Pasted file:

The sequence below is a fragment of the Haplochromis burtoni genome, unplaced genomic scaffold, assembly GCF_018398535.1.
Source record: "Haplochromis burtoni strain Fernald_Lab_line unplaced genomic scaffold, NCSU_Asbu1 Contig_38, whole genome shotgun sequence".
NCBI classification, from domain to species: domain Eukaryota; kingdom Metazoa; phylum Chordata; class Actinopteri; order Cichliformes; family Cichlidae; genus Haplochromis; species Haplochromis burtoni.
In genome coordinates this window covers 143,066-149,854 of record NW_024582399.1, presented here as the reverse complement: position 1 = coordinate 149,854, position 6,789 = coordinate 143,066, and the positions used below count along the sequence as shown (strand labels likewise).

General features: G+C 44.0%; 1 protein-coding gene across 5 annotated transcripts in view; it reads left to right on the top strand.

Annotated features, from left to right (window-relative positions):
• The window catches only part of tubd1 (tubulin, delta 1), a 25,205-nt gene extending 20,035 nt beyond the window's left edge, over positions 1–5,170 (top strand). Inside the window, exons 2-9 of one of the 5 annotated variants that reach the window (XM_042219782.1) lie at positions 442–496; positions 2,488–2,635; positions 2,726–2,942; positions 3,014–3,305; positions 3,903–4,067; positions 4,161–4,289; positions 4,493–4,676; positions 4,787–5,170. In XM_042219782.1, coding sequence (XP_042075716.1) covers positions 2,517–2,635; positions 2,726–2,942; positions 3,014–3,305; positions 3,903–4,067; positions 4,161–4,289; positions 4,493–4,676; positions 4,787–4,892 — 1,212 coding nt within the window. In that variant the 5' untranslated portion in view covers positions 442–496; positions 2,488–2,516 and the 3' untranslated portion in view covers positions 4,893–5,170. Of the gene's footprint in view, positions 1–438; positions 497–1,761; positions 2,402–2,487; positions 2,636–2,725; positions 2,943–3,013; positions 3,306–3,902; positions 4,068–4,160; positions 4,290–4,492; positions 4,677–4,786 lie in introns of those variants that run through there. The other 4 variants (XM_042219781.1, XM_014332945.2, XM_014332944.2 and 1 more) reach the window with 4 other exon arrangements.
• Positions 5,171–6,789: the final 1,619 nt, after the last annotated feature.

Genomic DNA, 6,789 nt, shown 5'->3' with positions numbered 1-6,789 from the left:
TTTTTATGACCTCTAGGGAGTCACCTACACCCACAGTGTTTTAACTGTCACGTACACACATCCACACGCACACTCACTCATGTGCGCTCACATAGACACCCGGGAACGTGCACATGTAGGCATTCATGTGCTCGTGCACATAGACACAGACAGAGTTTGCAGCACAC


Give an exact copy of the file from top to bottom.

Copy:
The sequence below is a fragment of the Haplochromis burtoni genome, unplaced genomic scaffold, assembly GCF_018398535.1.
Source record: "Haplochromis burtoni strain Fernald_Lab_line unplaced genomic scaffold, NCSU_Asbu1 Contig_38, whole genome shotgun sequence".
NCBI classification, from domain to species: domain Eukaryota; kingdom Metazoa; phylum Chordata; class Actinopteri; order Cichliformes; family Cichlidae; genus Haplochromis; species Haplochromis burtoni.
In genome coordinates this window covers 143,066-149,854 of record NW_024582399.1, presented here as the reverse complement: position 1 = coordinate 149,854, position 6,789 = coordinate 143,066, and the positions used below count along the sequence as shown (strand labels likewise).

General features: G+C 44.0%; 1 protein-coding gene across 5 annotated transcripts in view; it reads left to right on the top strand.

Annotated features, from left to right (window-relative positions):
• The window catches only part of tubd1 (tubulin, delta 1), a 25,205-nt gene extending 20,035 nt beyond the window's left edge, over positions 1–5,170 (top strand). Inside the window, exons 2-9 of one of the 5 annotated variants that reach the window (XM_042219782.1) lie at positions 442–496; positions 2,488–2,635; positions 2,726–2,942; positions 3,014–3,305; positions 3,903–4,067; positions 4,161–4,289; positions 4,493–4,676; positions 4,787–5,170. In XM_042219782.1, coding sequence (XP_042075716.1) covers positions 2,517–2,635; positions 2,726–2,942; positions 3,014–3,305; positions 3,903–4,067; positions 4,161–4,289; positions 4,493–4,676; positions 4,787–4,892 — 1,212 coding nt within the window. In that variant the 5' untranslated portion in view covers positions 442–496; positions 2,488–2,516 and the 3' untranslated portion in view covers positions 4,893–5,170. Of the gene's footprint in view, positions 1–438; positions 497–1,761; positions 2,402–2,487; positions 2,636–2,725; positions 2,943–3,013; positions 3,306–3,902; positions 4,068–4,160; positions 4,290–4,492; positions 4,677–4,786 lie in introns of those variants that run through there. The other 4 variants (XM_042219781.1, XM_014332945.2, XM_014332944.2 and 1 more) reach the window with 4 other exon arrangements.
• Positions 5,171–6,789: the final 1,619 nt, after the last annotated feature.

Genomic DNA, 6,789 nt, shown 5'->3' with positions numbered 1-6,789 from the left:
TTTTTATGACCTCTAGGGAGTCACCTACACCCACAGTGTTTTAACTGTCACGTACACACATCCACACGCACACTCACTCATGTGCGCTCACATAGACACCCGGGAACGTGCACATGTAGGCATTCATGTGCTCGTGCACATAGACACAGACAGAGTTTGCAGCACAC